Spring tidying may be the routine for household tasks, but in the garden, a clean-up and refresh is called for in the fall, so the garden is ready to go in spring. These tasks will help keep your garden disease-free, improve and protect soil health, and allow easy spring planting. Follow these steps to properly prepare your soil and tuck in your fall garden.
Clean Up Diseased Crop Debris
An untidy garden isn’t always a bad thing. Plant material naturally decomposes and adds organic matter back to the soil. Flower heads like Rudbeckia, echinacea, and sunflowers provide seeds for songbirds like goldfinches and chipping sparrows. Long plant stems also offer places for solitary bees and beneficial insects to overwinter and lay eggs.
However, leaving diseased or pest-ridden plant material in the garden is always a bad idea. Plant diseases and pests can remain on the material and in the soil over the winter. Remove the material from garden beds and trellises if plants are infected with pests or diseases.
Removing material from crops you know are susceptible to diseases is also a good idea. For example, if you have struggled with blight in the past. You may want to remove all the tomato plant residue even if it appears healthy.
Don’t add pest-ridden or diseased plant material unless you have a very well-maintained compost pile. Compost piles must reach 131°F or higher for at least three days to kill most pathogens.
Avoid Adding Fertilizer
It may seem like you’re getting a head start on spring, but fall is a poor time to add fertilizer to the garden. Fertilizers are generally water soluble and begin breaking down quickly. During winter’s cold temperatures, cover crops or any winter crops you have won’t be able to absorb the nutrients. Much of the fertilizer applied in fall ends up in local waterways, which can cause toxic algae blooms. Wait until spring!
Get Your Soil Tested
A soil test is one of the best ways to start improving your soil. They’re generally quite affordable and tell you precisely what you need. Unfortunately, they often take a while to process. Fall is a great time to test your soil to have the results before the growing season.
Usually, an extension agent can help you interpret your results and guide you on amending your soil. However, you can also check out our Guide to Understanding Soil Tests.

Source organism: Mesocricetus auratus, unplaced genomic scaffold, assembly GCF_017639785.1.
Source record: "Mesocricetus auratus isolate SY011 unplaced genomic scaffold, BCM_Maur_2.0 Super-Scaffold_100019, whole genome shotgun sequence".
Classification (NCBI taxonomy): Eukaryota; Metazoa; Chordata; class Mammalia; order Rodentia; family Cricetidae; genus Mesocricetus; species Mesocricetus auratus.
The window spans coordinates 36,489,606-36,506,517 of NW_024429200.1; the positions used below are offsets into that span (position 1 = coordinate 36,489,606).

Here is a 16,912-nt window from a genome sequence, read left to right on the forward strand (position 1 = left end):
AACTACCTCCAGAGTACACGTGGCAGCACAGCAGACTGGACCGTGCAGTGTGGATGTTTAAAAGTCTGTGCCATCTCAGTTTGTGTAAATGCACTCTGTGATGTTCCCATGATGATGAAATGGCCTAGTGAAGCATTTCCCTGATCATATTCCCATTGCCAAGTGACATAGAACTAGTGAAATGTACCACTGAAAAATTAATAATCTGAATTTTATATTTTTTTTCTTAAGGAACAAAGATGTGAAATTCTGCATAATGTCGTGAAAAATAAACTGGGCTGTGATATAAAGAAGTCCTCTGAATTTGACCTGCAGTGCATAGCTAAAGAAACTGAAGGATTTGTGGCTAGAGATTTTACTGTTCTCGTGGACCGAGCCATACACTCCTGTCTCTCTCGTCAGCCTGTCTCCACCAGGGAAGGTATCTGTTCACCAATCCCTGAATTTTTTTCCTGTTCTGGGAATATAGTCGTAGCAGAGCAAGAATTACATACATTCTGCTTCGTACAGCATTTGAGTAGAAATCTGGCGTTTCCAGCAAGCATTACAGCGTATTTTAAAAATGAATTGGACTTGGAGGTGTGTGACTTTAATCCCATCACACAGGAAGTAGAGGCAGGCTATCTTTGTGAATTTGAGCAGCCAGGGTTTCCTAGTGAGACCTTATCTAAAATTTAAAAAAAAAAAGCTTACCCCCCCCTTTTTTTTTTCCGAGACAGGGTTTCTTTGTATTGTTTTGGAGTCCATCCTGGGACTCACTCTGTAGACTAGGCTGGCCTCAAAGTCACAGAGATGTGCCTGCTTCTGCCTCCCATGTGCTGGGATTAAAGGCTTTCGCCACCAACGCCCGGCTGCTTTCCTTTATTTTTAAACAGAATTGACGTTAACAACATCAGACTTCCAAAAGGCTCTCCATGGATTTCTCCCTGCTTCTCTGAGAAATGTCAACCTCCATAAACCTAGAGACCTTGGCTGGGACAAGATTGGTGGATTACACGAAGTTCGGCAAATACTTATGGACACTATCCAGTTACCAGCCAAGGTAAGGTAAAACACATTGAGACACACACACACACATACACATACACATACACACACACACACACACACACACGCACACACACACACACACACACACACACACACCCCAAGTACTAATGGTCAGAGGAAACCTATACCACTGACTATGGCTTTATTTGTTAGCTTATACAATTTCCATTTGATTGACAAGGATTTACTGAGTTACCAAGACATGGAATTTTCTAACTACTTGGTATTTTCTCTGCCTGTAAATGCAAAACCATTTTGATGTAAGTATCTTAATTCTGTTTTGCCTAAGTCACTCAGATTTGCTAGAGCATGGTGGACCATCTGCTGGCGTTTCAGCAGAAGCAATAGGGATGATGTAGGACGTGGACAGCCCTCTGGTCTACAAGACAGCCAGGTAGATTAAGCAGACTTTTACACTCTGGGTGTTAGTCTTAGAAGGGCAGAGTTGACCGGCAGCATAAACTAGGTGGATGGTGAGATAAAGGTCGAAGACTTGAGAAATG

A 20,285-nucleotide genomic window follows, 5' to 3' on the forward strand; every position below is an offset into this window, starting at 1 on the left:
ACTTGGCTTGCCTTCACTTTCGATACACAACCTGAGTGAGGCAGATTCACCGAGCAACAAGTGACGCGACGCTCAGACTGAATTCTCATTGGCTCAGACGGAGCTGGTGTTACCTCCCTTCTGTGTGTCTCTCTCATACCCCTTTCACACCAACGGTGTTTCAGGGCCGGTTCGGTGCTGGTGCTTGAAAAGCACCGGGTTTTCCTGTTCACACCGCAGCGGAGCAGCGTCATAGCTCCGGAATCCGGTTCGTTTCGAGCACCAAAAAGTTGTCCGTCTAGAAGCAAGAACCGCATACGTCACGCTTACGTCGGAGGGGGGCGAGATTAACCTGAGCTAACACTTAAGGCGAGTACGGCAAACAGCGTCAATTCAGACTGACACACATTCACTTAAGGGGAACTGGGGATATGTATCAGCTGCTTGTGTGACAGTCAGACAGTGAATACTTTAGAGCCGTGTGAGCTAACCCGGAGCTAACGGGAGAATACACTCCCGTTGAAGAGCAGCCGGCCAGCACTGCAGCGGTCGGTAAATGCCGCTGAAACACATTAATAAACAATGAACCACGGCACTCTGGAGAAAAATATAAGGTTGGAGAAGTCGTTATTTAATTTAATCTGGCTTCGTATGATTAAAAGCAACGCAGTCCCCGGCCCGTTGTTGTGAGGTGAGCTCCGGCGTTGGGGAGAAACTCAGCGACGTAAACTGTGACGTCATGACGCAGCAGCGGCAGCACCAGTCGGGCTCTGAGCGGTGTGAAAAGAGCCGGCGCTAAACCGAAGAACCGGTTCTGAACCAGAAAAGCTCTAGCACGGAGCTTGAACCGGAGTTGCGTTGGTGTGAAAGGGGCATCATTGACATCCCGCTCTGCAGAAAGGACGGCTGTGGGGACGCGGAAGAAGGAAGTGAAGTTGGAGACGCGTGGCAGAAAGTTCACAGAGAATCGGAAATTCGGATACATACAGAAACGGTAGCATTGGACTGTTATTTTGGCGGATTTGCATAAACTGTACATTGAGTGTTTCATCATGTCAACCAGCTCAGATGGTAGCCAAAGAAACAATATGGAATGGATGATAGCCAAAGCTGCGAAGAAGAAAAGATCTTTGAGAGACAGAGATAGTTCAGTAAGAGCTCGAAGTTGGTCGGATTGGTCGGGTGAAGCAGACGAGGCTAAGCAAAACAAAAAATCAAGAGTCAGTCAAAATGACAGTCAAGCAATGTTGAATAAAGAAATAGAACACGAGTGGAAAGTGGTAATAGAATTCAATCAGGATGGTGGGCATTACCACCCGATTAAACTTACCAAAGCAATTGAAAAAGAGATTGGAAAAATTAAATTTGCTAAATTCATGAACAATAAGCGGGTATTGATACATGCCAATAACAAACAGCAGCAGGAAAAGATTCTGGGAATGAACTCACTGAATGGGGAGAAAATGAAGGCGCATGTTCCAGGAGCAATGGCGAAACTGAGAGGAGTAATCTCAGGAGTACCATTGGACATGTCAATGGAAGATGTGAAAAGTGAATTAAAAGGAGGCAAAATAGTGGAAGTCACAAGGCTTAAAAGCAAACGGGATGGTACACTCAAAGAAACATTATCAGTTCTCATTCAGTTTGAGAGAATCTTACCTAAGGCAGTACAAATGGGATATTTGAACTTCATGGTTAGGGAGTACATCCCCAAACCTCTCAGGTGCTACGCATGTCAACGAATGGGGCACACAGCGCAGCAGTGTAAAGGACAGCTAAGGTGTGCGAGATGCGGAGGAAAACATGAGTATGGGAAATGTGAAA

Add Slow-Acting Amendments
Not all amendments act like fertilizer. Dolomite lime, bone meal, rock phosphate, and some other mineral amendments need plenty of time to break down. Using these slow-acting amendments in the fall gives them to incorporate into the soil so that they’re accessible to your plants in spring.
Sow Cover Crops
As you empty beds, you can sow fall cover crops. Cover crops help protect the soil and add nutrients and organic matter. This time of year, you’ll need to focus on hardy crops like Common Winter Rye, Hard Winter Wheat, and Austrian Winter Peas. In zone 7, you can typically sow Austrian Winter Peas and Winter Wheat through October. Rye is the hardiest, and you may be able to sow Rye up to November 15th. Austrian Winter Pea shoots also double as a salad green!
Leaving beds bare over the winter is one of the worst things you can do for your soil health! Leaving the soil bare can cause erosion and kill helpful fungi, bacteria, and insects. It’s also a wasted opportunity to continue building up your soil. If you’ve already missed the window for cover crops, it’s time for mulch. A 2 to 3-inch layer of mulch over the soil provides habitat for beneficial insects, adds organic matter as it breaks down, and helps to insulate and protect the soil.
While much of the harvesting is finished, the garden chores aren’t over yet! Follow these fall garden clean-up steps to ensure your soil remains productive and healthy for future seasons.